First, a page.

Firms still don't know the value of critical data targeted by cyber criminals
Nearly two thirds of businesses do not know the value of critical data assets targeted by cyber criminals, according to a report.
Information Risk Management (IRM) found that just 28 per cent of CISOs regularly conduct exercises to categorise and value data to evaluate the risk associated with its loss.
55 per cent were found to have taken partial action, while 17 per cent have taken no action at all, the research said. Meanwhile, more than a third of CISOs have no clear view of what assets their businesses have or where they are kept on their networks.
“The fact that more than a third of CISOs have no clear view of what assets they have in their networks is very worrying,” said Charles White, founder and CEO of IRM.
“How can you plan your cyber security investment accurately if you don’t know what you are protecting and how much it is worth? It is essential to know the value of the data stored and what its loss would cost the company across criteria such as cost of replacement, lost productivity, lost business, and damage to reputation.
“Businesses that are unable to identify and locate data assets will also be unable to react quickly and decisively when a breach does occur, leaving them unable to identify the damage or notify those affected.
“They are also likely to fall foul of regulations like the EU General Data Protection Regulation. The UK may be leaving the EU, but any firms trading into the EU could still be fined for up to four per cent of their global turnover in the event of a breach.”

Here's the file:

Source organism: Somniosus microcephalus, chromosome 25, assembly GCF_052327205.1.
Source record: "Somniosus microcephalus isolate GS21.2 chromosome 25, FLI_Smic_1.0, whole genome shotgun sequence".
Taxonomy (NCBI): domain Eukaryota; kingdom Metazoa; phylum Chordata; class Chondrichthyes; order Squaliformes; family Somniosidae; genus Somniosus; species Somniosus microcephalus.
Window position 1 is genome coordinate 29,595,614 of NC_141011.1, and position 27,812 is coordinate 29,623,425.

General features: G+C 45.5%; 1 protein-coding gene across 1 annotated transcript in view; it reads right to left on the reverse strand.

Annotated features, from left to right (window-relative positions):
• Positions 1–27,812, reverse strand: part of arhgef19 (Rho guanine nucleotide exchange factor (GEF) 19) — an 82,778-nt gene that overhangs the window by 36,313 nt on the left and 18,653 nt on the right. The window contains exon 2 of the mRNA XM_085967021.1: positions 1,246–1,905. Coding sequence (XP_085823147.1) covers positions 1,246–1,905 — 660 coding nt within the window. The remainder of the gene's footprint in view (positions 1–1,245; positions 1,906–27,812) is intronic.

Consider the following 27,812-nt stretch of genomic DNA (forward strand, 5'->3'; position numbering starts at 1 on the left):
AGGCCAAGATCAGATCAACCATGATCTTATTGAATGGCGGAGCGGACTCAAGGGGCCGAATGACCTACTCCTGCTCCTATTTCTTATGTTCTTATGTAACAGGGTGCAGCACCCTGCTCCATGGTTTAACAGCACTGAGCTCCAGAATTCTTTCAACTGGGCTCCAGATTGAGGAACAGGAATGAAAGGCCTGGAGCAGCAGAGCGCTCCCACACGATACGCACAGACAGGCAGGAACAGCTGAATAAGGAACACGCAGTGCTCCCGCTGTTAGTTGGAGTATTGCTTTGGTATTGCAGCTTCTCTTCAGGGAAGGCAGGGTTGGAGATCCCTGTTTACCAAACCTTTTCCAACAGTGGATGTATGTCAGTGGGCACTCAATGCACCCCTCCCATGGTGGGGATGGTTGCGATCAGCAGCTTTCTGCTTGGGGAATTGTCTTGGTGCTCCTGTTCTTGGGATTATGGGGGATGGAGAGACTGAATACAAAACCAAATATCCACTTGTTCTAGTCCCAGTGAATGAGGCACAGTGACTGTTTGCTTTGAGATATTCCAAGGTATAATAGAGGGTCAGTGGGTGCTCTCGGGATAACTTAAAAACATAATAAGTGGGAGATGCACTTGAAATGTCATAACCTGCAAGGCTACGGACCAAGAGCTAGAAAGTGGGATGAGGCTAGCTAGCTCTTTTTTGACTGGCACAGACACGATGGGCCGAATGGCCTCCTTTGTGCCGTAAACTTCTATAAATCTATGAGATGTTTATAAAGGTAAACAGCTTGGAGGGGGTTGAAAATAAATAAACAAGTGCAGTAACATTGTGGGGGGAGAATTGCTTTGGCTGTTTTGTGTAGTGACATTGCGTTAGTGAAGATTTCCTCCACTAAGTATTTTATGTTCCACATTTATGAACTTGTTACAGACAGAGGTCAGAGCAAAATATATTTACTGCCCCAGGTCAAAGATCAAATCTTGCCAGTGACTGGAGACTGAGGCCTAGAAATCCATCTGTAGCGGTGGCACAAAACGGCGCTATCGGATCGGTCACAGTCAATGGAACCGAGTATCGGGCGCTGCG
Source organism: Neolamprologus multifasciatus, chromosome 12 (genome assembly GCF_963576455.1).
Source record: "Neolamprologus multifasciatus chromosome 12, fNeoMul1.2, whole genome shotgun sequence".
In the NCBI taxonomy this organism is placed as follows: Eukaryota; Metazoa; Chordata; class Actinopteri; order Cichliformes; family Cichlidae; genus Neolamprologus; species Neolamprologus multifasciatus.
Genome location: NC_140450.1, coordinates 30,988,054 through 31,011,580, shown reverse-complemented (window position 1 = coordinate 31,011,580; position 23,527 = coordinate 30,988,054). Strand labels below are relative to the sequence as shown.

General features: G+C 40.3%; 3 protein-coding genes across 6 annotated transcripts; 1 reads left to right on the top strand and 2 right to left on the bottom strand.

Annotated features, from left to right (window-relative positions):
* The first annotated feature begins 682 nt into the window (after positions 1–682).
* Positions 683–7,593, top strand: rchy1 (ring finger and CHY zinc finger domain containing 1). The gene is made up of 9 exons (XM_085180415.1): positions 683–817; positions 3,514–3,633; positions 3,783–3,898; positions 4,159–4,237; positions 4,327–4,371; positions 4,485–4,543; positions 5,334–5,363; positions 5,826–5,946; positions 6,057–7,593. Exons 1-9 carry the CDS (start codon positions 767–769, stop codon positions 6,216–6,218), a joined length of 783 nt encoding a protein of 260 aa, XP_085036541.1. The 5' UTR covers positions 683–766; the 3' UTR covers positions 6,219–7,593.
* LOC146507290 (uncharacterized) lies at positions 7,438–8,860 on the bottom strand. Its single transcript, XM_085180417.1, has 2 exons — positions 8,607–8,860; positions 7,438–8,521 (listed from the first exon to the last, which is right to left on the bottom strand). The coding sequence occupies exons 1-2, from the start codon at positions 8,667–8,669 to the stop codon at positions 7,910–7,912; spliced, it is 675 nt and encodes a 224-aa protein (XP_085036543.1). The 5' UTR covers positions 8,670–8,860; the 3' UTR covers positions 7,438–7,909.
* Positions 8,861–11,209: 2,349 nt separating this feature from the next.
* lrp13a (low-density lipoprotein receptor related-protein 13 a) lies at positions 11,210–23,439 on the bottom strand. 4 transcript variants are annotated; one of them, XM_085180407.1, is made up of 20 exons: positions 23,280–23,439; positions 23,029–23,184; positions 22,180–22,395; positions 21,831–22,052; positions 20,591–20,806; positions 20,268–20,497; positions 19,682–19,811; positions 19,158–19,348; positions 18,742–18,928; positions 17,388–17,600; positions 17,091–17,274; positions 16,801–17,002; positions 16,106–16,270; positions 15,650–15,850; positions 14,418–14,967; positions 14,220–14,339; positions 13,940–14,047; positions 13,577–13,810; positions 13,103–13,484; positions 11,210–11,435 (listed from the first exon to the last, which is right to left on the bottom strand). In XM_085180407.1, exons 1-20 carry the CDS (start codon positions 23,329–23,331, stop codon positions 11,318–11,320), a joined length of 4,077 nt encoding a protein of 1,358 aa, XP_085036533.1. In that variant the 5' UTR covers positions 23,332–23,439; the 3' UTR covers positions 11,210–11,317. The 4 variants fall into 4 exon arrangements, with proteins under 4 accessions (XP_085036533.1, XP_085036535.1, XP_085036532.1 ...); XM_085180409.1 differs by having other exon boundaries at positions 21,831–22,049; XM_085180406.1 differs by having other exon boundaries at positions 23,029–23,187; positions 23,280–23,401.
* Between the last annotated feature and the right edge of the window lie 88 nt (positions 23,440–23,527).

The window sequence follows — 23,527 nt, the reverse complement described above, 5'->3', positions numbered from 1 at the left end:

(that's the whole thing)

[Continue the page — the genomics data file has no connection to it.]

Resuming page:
On a more positive note, the research found that the attitude of senior executives in the boardroom towards data security seems to have improved.
Two thirds of CISOs said they rarely or never have trouble engaging with the board on the cyber agenda, with just three per cent saying this is always difficult.
57 per cent said identifying risks and vulnerabilities is their top priority over the next year – 40 per cent more than the next choices, vetting third-party suppliers and securing the cloud.
28 per cent of security professionals surveyed said internal staff are their biggest vulnerability concern, while 17 per cent pointed to the cloud and Internet of Things devices.
“The fact that the human factor is the chief security concern demonstrates the need for a strong culture of security, with clear policy in place at all levels,” White said.
“However, it’s encouraging to see a greater level of engagement between security heads and executives at the top level. CISOs still struggling to make their case to the board need to be able to clearly demonstrate the ROI of their cyber strategy so that the board can balance investment costs against potential risk.
“Being able to accurately quantify how much the data on the company’s systems is worth and the financial impact of any threat against it is an essential tool in making this change.”